published in Marketing Educator, vol. 16 (Summer 1997), p.2

Herbert Jack Rotfeld
Auburn University, Alabama

A long-time friend served as President of his university's faculty and was amazed at what engendered the strongest faculty response. Within a day after the faculty were shorted on their allocation of football tickets, he received more e-mail, voice-mail and other calls than on any other issue, including core curriculum changes, alterations of retirement benefits and a new campus parking plan. He feared that some faculty believe that his school is only a sports franchise that runs a university to retain its eligibility for the college conference. Working for the teams, the faculty see tickets as their most important employee benefit.
Of course, his fears are quite silly. Everyone knows that universities have sports programs as student activities. After all, think what the academic world would be like if the primary activity for universities was sports instead of education....

Young athletes would first be recruited and accepted for the teams and then "apply" for admission to the school instead of going to school and trying out for the teams. And, of course, the basis by which athletes would apply and be accepted to school would bypass some common concerns for educational ability. Some young men and women might first get accepted as students and then try to join the teams, but labeled "walk-ons," they would face derision and low expectations.

At some schools, athletes would receive academic credit for participating in their sports. While tutors would be hired to help the important team members pass courses, no one recruited as a student would receive special training to help him or her succeed in athletics. Faculty would also be frequently asked about academic performance of athletes in their classes so that those with problems can be spotted and helped, though no such proactive aid would go to full-time students.

Athletes would have special permits so they could park their cars anywhere they desire, sometimes taking spaces reserved for faculty, while students would be relegated to special lots at the periphery of campus.

Academic requirements such as exams, student presentations or term paper due dates would work around important athletic events. Evening basketball games would be considered valid reasons for not preparing for class the next day; no faculty member would dare give an exam the Monday after football homecoming or after an away game with a gridiron rival. During the football season, a special televised Thursday night game would supersede anyone's ability to seriously conduct class the latter half of the week. (And even if they wanted to, no one could find a parking space within walking distance of the classroom that day, anyway.)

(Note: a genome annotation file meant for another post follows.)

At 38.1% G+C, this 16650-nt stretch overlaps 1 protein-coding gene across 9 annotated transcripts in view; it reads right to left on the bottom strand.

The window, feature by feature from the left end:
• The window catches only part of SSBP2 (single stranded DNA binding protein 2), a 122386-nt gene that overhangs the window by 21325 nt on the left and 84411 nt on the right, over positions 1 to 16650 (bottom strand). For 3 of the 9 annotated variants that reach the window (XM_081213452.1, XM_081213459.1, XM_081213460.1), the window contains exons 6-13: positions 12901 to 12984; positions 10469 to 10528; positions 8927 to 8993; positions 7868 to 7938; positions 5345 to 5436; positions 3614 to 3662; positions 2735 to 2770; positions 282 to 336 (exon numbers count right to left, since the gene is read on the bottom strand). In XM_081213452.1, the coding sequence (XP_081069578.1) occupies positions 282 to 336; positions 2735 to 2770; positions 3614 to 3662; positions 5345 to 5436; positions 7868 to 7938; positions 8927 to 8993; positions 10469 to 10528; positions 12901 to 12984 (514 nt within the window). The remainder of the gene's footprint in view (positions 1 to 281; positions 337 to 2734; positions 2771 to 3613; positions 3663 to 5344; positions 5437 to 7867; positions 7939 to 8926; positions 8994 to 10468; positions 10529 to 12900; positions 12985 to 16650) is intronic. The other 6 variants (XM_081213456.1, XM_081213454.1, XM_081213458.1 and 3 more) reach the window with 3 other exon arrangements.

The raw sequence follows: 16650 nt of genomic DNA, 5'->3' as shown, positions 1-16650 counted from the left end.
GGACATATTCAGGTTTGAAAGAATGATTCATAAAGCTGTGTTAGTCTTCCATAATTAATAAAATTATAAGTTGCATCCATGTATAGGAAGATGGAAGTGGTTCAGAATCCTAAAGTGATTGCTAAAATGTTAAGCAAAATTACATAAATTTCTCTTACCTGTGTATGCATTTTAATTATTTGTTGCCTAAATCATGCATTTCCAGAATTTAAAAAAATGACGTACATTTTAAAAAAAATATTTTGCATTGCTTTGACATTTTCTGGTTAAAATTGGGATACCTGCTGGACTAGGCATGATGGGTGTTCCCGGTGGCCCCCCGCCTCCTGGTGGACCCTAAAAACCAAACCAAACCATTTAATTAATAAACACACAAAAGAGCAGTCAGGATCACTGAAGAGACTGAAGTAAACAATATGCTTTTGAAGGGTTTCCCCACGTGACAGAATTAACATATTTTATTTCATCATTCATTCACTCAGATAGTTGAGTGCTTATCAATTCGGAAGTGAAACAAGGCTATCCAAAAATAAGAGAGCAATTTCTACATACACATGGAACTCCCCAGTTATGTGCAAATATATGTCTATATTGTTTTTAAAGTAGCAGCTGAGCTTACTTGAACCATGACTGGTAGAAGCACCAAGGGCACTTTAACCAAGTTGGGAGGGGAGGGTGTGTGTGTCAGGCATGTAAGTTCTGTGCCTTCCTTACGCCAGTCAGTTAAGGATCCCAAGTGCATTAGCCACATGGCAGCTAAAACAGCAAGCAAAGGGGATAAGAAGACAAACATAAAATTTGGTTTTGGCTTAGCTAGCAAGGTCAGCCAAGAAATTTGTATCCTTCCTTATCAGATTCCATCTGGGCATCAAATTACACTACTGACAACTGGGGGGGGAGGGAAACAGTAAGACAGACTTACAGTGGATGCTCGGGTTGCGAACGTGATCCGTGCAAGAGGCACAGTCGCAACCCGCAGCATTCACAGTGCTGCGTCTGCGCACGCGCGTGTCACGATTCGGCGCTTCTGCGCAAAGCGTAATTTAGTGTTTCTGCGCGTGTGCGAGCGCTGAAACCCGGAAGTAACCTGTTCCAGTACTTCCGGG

Graduates would exist to provide team boosters, with the hope that maybe some of those boosters would donate money to the school as well as the teams. Schools' athletic associations would run their own fund raising efforts, keeping revenue from tickets or televised games (or their own donations from alumni) away from the academic needs of the university. The highest salaries on campus would go to the coaches; during hiring and salary freezes, pay raises might still go to the athletic director, coaches, and their staffs. When budgets are tight and academic programs are being cut, alumni would focus their discussions on whether a losing coach should be fired. A college president, wanting a better contract, would inform the board of trustees that he or she should get a multi-year, no-cut million dollar contract just like the basketball or football coaches, instead of those meager yearly administrator arrangements given to the tenured faculty who are deans or department heads.

But this is all speculation.

When a person meets a faculty member at a major university, the discussion centers the quality of students, not sports. When discussing "top" or academically comparable groups of schools, no one makes reference to "Big 10," "SEC" or other names that only refer to athletic conferences. No one thinks Penn State became a better school by joining the Big 10.

We all know that the purpose of schools is education, not athletics, and it is really hard to imagine a school whose income, pride and goal was from basketball, football and other athletic teams, not the education it provides. Fortunately, these problems are only a daydream. . . but then, at some schools, it might be a nightmare.